From: firstname.lastname@example.org (John R. Levine)
Subject: Re: Where should the type information be?
Date: 27 Mar 2005 12:22:17 -0500
>Granted that I may have a vested interest (full disclosure) tell me
>what is wrong with PL/I? Why does it not fit the bill?
Considering that PL/I was designed by a committee with a short time limit
40 years ago, they did a remarkably good job.
Part of its problem is cultural, it's perceived as overcomplex (the
VDL goop in the standard didn't help) with too many IBM-ish things
like LOCATE and ON KEY. I agree these are not compelling,
particularly in the era of monstrosities like C++.
The practical problems are that the the type system is out of control,
and the flow of control is stultified. For the latter, all it offers
is IF, CALL, and the condition system which is so confusing that it's
rare for anyone to use it other than in stylized ways like catching
an EOF on a file.
For the type system, consider this snippet. (It's been a while since
I wrote any PL/I, so the syntax may be a little off.)
DCL (A, B, C) CHAR(3);
A = '111'; B = '222'; C = A + B;
What does C contain? The correct answer is three spaces, since the
values of A and B are coerced to integers, added, and coerced back to
a default size string ' 333' which is then truncated to fit. Oops.
Even though the type system has defaults all over the place, nearly
all of which make sense in isolation, they combine in wacky ways,
programmers don't trust them, and they tend to overspecify their data
by making everything FIXED BINARY(15) or FIXED BINARY(31). In theory
a diligent programmer should figure out how many bits each datum needs,
in reality nobody bothered.
PL/I also suffered (probably still suffers) from being a language
where they intended that most programmers only know and use a subset.
I learned PL/I from the reference manual and people complained that my
code was unreadable because I wrote mostly Fortran-ish code, but I
used structures and pictures to make my printouts look nice.
John Levine, email@example.com, Primary Perpetrator of "The Internet for Dummies",
Information Superhighwayman wanna-be, http://www.johnlevine.com, Mayor
"I dropped the toothpaste", said Tom, crestfallenly.
From: firstname.lastname@example.org (John R. Levine)
Subject: Re: fun with PL/I, was Where should the type information be?
Date: 27 Mar 2005 22:25:48 -0500
> What flow of control do you want? besides IF, CALL and ON/SIGNAL,
> you have SELECT ...
You do? It's not in my ANSI PL/I standard. If we get to add vendor
extensions, then my language can always beat your language.
>The condition handling is one of the most powerful features of PL/I,
>and the one most missed in C. The idea is that the compiler will
>provide a default handler for error conditions, which the C
>programmer has to check for manually.
Maybe the PL/I programmers you know are smarter than the ones I knew,
but I always found the conditions too baffling to use except in very
simple and stylized way, set and EOF flag to test later or abort on
error. And I don't think I'm the only one who feels that way. One of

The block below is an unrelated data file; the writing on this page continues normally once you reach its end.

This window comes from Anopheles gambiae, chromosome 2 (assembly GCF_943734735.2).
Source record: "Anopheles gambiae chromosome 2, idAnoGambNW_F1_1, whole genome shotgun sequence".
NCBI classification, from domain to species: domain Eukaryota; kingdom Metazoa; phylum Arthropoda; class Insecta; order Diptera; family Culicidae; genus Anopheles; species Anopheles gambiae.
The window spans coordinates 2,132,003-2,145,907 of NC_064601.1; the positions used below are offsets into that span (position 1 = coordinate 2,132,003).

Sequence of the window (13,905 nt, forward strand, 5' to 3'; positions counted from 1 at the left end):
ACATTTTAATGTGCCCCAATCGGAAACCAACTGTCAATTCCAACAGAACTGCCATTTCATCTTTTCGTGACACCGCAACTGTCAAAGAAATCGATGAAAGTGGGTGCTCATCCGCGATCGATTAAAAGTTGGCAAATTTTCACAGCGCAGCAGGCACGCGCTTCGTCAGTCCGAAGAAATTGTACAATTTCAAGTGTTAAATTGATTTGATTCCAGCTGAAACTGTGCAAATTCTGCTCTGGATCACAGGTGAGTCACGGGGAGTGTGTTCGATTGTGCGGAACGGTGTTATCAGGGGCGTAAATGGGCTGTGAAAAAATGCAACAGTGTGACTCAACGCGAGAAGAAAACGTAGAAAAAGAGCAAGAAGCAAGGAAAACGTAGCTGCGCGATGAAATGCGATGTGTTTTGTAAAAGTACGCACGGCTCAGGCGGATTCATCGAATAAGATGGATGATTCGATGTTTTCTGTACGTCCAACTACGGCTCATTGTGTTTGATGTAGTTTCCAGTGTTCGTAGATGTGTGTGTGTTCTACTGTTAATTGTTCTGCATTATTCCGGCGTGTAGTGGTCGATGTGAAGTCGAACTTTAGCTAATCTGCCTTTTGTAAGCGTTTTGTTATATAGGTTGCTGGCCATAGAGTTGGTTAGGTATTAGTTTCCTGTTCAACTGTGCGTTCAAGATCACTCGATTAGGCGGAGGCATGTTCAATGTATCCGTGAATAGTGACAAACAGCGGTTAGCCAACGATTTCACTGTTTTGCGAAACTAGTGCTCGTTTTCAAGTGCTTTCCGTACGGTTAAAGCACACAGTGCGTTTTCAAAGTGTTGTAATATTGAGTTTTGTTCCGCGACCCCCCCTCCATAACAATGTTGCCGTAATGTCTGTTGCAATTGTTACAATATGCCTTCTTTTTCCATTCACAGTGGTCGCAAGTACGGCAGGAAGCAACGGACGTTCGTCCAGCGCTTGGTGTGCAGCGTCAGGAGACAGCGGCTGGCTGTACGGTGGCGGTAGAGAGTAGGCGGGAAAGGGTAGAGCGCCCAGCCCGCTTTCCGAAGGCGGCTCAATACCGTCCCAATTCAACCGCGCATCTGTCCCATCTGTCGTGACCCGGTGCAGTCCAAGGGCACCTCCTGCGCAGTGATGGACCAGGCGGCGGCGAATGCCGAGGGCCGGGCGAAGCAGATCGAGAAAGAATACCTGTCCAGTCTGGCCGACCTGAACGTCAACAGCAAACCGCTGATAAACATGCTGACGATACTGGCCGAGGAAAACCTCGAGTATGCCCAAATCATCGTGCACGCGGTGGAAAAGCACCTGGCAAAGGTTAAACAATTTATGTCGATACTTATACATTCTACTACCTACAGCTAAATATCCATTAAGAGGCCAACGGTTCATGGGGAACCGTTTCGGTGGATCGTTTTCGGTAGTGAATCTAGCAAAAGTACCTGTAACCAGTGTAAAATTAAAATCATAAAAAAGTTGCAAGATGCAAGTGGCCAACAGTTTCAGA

the reasons that IEEE floating point has NaNs is so that you don't
have to deal with a possible trap after every operation but still have
a way to check for exceptions when you're done.
>> For the type system, consider this snippet. (It's been a while since
>> I wrote any PL/I, so the syntax may be a little off.)
>> DCL (A, B, C) CHAR(3);
>> A = '111'; B = '222'; C = A + B;
>> What does C contain? The correct answer is three spaces, since the
>> values of A and B are coerced to integers, added, and coerced back to
>> a default size string ' 333' which is then truncated to fit. Oops.
>Wow, you're right! I agree this is confusing. On the other hand, it is
>extremely powerful. Certainly no one would ever be taught to code like
>that, presumably, if you wrote it, you had a reason for it
It was about 35 years ago, but as I recall I was doing something which
was a counter mostly intended for I/O and I figured that it'd be
easier to keep it as a string. I later realized that a picture would
do what I wanted, but that's part of the camel-ness of PL/I, you have
pictures from Cobol, and strings with numbers in them sort of from
Fortran, and they sort of act the same and sort of don't.
>I don't think this is true any more. Most PL/I programmers know at
>least most of the language. A few years ago, I would have said I knew
>it all, but the more I know, the more I find out I don't know.
Yeah, it has its charms, but it's a sprawling mess, sort of like C++
but sprawling in different directions.
Like I said in my first message, considering that it was a hack job 40
years ago PL/I is a surprisingly good language. It's not the worst
language I've ever used, not the best, but it's got enough problems of
its own that the only reason I'd tell someone to use it now is if
there's a project with an embedded code base to modify or start from.
I've always claimed that any language where you can write I = I + 1 is
a dialect of Fortran, and none of them are different enough to be
worth worrying about.
John Levine, email@example.com, Taughannock Networks, Trumansburg NY